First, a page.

Tech

Alphabet Shuts Down Loon, Its Moonshot Internet Balloon Company

Loon
Loon takes off from autolauncher

Loon, one of Alphabet’s ventures to provide high speed internet is shutting down.

Loon was one bet among Alpahabet’s other bets and will now be shutting down. The project launched in 2013 and graduated from X in 2018 and had its own CEO and outside funding.

In Kenya, Loon in partnered with Telkom Kenya to connect the third most popular network to its subscribers in Rift Valley and Central Kenya.


Citing lack of “long-term, sustainable business”, Astro Teller, X Chief recommended that Alphabet no longer fund it.

“The road to commercial viability has proven much longer and riskier than hoped. In the coming months, we’ll begin winding down operations and it will no longer be an Other Bet within Alphabet,” said Astro Teller.

We talk a lot about connecting the next billion users, but the reality is Loon has been chasing the hardest problem of all in connectivity — the last billion users: The communities in areas too difficult or remote to reach, or the areas where delivering service with existing technologies is just too expensive for everyday people. While we’ve found a number of willing partners along the way, we haven’t found a way to get the costs low enough to build a long-term, sustainable business. Developing radical new technology is inherently risky, but that doesn’t make breaking this news any easier. Today, I’m sad to share that Loon will be winding down.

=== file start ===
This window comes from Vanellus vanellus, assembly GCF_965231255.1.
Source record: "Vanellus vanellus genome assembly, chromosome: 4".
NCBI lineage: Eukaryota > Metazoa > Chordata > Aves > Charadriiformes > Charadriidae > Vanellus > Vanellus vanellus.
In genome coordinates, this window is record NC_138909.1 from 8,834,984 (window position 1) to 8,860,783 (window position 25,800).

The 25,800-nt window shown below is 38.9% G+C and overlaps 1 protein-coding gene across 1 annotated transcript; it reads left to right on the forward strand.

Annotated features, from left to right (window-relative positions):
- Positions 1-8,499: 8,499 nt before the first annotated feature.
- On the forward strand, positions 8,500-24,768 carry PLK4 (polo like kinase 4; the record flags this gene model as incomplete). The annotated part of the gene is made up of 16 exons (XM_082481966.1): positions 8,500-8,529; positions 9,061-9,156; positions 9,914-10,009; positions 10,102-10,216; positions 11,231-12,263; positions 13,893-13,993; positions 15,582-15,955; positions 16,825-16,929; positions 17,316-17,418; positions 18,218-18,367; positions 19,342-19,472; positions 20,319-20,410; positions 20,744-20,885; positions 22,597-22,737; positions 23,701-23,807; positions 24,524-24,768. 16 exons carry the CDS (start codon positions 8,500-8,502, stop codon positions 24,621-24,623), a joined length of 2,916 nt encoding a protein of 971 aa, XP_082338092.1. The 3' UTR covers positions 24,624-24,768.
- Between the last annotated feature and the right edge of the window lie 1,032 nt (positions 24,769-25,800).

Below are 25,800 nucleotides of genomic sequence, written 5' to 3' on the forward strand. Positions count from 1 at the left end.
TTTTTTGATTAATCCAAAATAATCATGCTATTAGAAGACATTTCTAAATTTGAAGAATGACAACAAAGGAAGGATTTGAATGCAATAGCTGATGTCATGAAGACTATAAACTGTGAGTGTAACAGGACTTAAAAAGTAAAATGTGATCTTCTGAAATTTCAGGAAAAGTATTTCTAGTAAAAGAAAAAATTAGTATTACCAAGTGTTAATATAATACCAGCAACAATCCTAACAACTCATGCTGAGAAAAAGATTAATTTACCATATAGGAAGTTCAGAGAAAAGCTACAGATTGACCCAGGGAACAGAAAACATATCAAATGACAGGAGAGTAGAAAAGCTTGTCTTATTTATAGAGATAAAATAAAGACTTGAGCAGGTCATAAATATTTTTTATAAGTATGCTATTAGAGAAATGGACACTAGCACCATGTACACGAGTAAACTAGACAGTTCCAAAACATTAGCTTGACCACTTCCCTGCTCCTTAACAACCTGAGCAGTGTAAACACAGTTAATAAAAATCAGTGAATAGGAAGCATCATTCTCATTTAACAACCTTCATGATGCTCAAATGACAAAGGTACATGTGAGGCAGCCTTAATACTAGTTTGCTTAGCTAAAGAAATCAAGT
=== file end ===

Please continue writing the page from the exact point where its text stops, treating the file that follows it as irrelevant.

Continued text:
In the blog post, the company adds that Project Loon was a successful experiment.

What Happens Next

In a statement shared on Twitter, Loon says that they will continue their pilot service in Kenya until March 1 and that they’ll work closely with their partners to ensure operations are wrapped up safely and smoothly.

Loon is also committing to a fund of $10M is being pledged to support nonprofits and businesses focused on connectivity, internet, entrepreneurship and education in Kenya.

Astro is also working to place Loon’s employees to other roles at Alphabet, Google, and X.

Alphabet is planning on using some of Loon’s technology including the the high bandwidth (20Gbps+) optical communication links on its other projects such as Project Taara.

TechCrunch reports that the Project Taara team is currently working with partners in Sub-Saharan Africa to bring affordable, high-speed internet to unconnected and under-connected communities starting in Kenya.


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